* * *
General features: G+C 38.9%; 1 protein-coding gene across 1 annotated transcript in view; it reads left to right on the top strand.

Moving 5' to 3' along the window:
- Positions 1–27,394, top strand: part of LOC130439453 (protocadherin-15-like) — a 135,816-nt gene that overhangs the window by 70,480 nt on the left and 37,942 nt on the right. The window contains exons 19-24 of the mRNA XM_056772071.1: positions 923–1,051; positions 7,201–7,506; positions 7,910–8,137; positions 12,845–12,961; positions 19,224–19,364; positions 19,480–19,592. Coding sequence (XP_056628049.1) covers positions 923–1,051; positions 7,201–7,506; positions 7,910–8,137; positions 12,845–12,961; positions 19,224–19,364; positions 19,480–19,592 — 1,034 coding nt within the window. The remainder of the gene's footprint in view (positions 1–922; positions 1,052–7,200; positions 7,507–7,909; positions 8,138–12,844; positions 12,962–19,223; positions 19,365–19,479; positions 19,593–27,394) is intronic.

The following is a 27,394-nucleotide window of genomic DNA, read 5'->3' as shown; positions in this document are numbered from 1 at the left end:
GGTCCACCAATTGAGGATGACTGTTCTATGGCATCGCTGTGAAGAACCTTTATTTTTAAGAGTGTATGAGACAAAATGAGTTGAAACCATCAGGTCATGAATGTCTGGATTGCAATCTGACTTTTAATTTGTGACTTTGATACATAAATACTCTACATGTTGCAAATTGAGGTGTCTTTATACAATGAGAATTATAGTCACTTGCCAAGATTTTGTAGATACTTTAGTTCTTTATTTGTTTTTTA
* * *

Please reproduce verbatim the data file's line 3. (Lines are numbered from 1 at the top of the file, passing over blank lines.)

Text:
- Positions 1–27,394, top strand: part of LOC130439453 (protocadherin-15-like) — a 135,816-nt gene that overhangs the window by 70,480 nt on the left and 37,942 nt on the right. The window contains exons 19-24 of the mRNA XM_056772071.1: positions 923–1,051; positions 7,201–7,506; positions 7,910–8,137; positions 12,845–12,961; positions 19,224–19,364; positions 19,480–19,592. Coding sequence (XP_056628049.1) covers positions 923–1,051; positions 7,201–7,506; positions 7,910–8,137; positions 12,845–12,961; positions 19,224–19,364; positions 19,480–19,592 — 1,034 coding nt within the window. The remainder of the gene's footprint in view (positions 1–922; positions 1,052–7,200; positions 7,507–7,909; positions 8,138–12,844; positions 12,962–19,223; positions 19,365–19,479; positions 19,593–27,394) is intronic.